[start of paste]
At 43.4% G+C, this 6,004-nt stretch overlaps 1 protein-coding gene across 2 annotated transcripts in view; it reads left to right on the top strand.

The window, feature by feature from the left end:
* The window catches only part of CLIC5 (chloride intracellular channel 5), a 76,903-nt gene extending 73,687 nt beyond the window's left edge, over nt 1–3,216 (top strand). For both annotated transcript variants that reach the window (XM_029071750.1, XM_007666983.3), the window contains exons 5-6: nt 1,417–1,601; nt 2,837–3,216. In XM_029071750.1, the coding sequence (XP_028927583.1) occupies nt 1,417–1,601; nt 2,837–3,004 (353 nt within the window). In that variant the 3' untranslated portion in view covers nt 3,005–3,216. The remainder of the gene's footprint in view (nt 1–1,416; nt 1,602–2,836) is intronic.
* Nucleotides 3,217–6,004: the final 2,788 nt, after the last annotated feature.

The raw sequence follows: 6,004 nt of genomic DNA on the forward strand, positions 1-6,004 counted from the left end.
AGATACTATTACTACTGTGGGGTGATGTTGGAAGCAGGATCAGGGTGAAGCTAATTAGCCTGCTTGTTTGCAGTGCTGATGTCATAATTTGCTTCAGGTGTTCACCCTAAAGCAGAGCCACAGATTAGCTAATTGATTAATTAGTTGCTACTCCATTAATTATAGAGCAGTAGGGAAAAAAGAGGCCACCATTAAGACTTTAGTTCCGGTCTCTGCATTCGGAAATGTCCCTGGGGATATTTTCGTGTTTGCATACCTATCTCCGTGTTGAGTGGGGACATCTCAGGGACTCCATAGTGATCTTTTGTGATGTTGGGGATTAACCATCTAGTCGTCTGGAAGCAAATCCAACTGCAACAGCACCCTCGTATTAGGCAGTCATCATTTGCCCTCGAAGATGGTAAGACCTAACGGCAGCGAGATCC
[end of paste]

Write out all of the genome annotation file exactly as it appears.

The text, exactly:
At 43.4% G+C, this 6,004-nt stretch overlaps 1 protein-coding gene across 2 annotated transcripts in view; it reads left to right on the top strand.

The window, feature by feature from the left end:
* The window catches only part of CLIC5 (chloride intracellular channel 5), a 76,903-nt gene extending 73,687 nt beyond the window's left edge, over nt 1–3,216 (top strand). For both annotated transcript variants that reach the window (XM_029071750.1, XM_007666983.3), the window contains exons 5-6: nt 1,417–1,601; nt 2,837–3,216. In XM_029071750.1, the coding sequence (XP_028927583.1) occupies nt 1,417–1,601; nt 2,837–3,004 (353 nt within the window). In that variant the 3' untranslated portion in view covers nt 3,005–3,216. The remainder of the gene's footprint in view (nt 1–1,416; nt 1,602–2,836) is intronic.
* Nucleotides 3,217–6,004: the final 2,788 nt, after the last annotated feature.

The raw sequence follows: 6,004 nt of genomic DNA on the forward strand, positions 1-6,004 counted from the left end.
AGATACTATTACTACTGTGGGGTGATGTTGGAAGCAGGATCAGGGTGAAGCTAATTAGCCTGCTTGTTTGCAGTGCTGATGTCATAATTTGCTTCAGGTGTTCACCCTAAAGCAGAGCCACAGATTAGCTAATTGATTAATTAGTTGCTACTCCATTAATTATAGAGCAGTAGGGAAAAAAGAGGCCACCATTAAGACTTTAGTTCCGGTCTCTGCATTCGGAAATGTCCCTGGGGATATTTTCGTGTTTGCATACCTATCTCCGTGTTGAGTGGGGACATCTCAGGGACTCCATAGTGATCTTTTGTGATGTTGGGGATTAACCATCTAGTCGTCTGGAAGCAAATCCAACTGCAACAGCACCCTCGTATTAGGCAGTCATCATTTGCCCTCGAAGATGGTAAGACCTAACGGCAGCGAGATCC